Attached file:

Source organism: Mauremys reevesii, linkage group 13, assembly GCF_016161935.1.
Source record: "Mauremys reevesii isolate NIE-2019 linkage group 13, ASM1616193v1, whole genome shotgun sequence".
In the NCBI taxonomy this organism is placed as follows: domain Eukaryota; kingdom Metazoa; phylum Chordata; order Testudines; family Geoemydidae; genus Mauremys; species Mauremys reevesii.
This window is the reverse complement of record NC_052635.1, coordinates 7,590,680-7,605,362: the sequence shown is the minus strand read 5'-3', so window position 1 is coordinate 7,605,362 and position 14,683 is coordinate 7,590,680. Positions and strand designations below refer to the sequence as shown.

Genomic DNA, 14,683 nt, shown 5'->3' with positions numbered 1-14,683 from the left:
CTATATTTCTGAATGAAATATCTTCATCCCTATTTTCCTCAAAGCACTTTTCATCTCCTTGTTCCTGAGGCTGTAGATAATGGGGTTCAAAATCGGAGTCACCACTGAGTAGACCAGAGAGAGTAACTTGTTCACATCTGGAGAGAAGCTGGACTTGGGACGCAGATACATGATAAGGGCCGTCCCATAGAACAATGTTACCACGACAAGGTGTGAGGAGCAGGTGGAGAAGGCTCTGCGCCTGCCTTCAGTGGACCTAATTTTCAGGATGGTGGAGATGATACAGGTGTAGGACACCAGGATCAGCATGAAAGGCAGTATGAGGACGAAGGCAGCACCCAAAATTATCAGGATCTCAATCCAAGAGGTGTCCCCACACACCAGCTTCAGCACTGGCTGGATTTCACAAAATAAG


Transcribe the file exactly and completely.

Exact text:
Source organism: Mauremys reevesii, linkage group 13, assembly GCF_016161935.1.
Source record: "Mauremys reevesii isolate NIE-2019 linkage group 13, ASM1616193v1, whole genome shotgun sequence".
In the NCBI taxonomy this organism is placed as follows: domain Eukaryota; kingdom Metazoa; phylum Chordata; order Testudines; family Geoemydidae; genus Mauremys; species Mauremys reevesii.
This window is the reverse complement of record NC_052635.1, coordinates 7,590,680-7,605,362: the sequence shown is the minus strand read 5'-3', so window position 1 is coordinate 7,605,362 and position 14,683 is coordinate 7,590,680. Positions and strand designations below refer to the sequence as shown.

Genomic DNA, 14,683 nt, shown 5'->3' with positions numbered 1-14,683 from the left:
CTATATTTCTGAATGAAATATCTTCATCCCTATTTTCCTCAAAGCACTTTTCATCTCCTTGTTCCTGAGGCTGTAGATAATGGGGTTCAAAATCGGAGTCACCACTGAGTAGACCAGAGAGAGTAACTTGTTCACATCTGGAGAGAAGCTGGACTTGGGACGCAGATACATGATAAGGGCCGTCCCATAGAACAATGTTACCACGACAAGGTGTGAGGAGCAGGTGGAGAAGGCTCTGCGCCTGCCTTCAGTGGACCTAATTTTCAGGATGGTGGAGATGATACAGGTGTAGGACACCAGGATCAGCATGAAAGGCAGTATGAGGACGAAGGCAGCACCCAAAATTATCAGGATCTCAATCCAAGAGGTGTCCCCACACACCAGCTTCAGCACTGGCTGGATTTCACAAAATAAG